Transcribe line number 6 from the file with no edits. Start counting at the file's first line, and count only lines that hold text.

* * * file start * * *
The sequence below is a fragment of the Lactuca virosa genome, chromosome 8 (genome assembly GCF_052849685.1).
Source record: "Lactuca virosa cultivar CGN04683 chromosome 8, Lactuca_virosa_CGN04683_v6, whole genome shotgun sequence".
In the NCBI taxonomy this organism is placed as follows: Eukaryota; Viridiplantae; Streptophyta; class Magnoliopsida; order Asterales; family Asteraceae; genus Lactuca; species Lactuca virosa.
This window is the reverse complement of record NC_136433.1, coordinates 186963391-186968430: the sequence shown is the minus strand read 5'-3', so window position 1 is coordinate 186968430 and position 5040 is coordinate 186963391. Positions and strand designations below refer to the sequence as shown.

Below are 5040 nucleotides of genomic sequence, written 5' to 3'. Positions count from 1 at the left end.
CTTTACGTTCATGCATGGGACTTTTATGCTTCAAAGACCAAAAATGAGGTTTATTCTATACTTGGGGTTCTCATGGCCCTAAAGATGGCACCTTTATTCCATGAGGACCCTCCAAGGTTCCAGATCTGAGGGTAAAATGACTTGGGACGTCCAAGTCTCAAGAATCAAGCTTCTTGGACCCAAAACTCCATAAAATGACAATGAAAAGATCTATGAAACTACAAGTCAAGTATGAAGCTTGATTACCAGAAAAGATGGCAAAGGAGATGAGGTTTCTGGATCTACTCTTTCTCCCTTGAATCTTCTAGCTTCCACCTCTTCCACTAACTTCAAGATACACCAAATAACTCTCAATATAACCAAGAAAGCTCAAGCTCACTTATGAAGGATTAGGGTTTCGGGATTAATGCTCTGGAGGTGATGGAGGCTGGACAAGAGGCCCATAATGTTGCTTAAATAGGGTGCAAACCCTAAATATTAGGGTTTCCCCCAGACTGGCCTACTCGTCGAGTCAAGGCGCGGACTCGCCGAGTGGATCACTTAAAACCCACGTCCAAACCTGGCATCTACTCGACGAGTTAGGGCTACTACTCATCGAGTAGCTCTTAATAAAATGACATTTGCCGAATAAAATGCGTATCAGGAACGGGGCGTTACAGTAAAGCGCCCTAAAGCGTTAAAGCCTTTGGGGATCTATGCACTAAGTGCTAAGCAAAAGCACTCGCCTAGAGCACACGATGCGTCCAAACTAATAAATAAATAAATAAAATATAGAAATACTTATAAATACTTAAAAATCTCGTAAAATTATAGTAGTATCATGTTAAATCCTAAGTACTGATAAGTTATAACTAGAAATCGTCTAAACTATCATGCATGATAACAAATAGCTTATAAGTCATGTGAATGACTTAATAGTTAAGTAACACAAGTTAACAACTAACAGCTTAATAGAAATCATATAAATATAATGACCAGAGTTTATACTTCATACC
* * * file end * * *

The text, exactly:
CTTTACGTTCATGCATGGGACTTTTATGCTTCAAAGACCAAAAATGAGGTTTATTCTATACTTGGGGTTCTCATGGCCCTAAAGATGGCACCTTTATTCCATGAGGACCCTCCAAGGTTCCAGATCTGAGGGTAAAATGACTTGGGACGTCCAAGTCTCAAGAATCAAGCTTCTTGGACCCAAAACTCCATAAAATGACAATGAAAAGATCTATGAAACTACAAGTCAAGTATGAAGCTTGATTACCAGAAAAGATGGCAAAGGAGATGAGGTTTCTGGATCTACTCTTTCTCCCTTGAATCTTCTAGCTTCCACCTCTTCCACTAACTTCAAGATACACCAAATAACTCTCAATATAACCAAGAAAGCTCAAGCTCACTTATGAAGGATTAGGGTTTCGGGATTAATGCTCTGGAGGTGATGGAGGCTGGACAAGAGGCCCATAATGTTGCTTAAATAGGGTGCAAACCCTAAATATTAGGGTTTCCCCCAGACTGGCCTACTCGTCGAGTCAAGGCGCGGACTCGCCGAGTGGATCACTTAAAACCCACGTCCAAACCTGGCATCTACTCGACGAGTTAGGGCTACTACTCATCGAGTAGCTCTTAATAAAATGACATTTGCCGAATAAAATGCGTATCAGGAACGGGGCGTTACAGTAAAGCGCCCTAAAGCGTTAAAGCCTTTGGGGATCTATGCACTAAGTGCTAAGCAAAAGCACTCGCCTAGAGCACACGATGCGTCCAAACTAATAAATAAATAAATAAAATATAGAAATACTTATAAATACTTAAAAATCTCGTAAAATTATAGTAGTATCATGTTAAATCCTAAGTACTGATAAGTTATAACTAGAAATCGTCTAAACTATCATGCATGATAACAAATAGCTTATAAGTCATGTGAATGACTTAATAGTTAAGTAACACAAGTTAACAACTAACAGCTTAATAGAAATCATATAAATATAATGACCAGAGTTTATACTTCATACC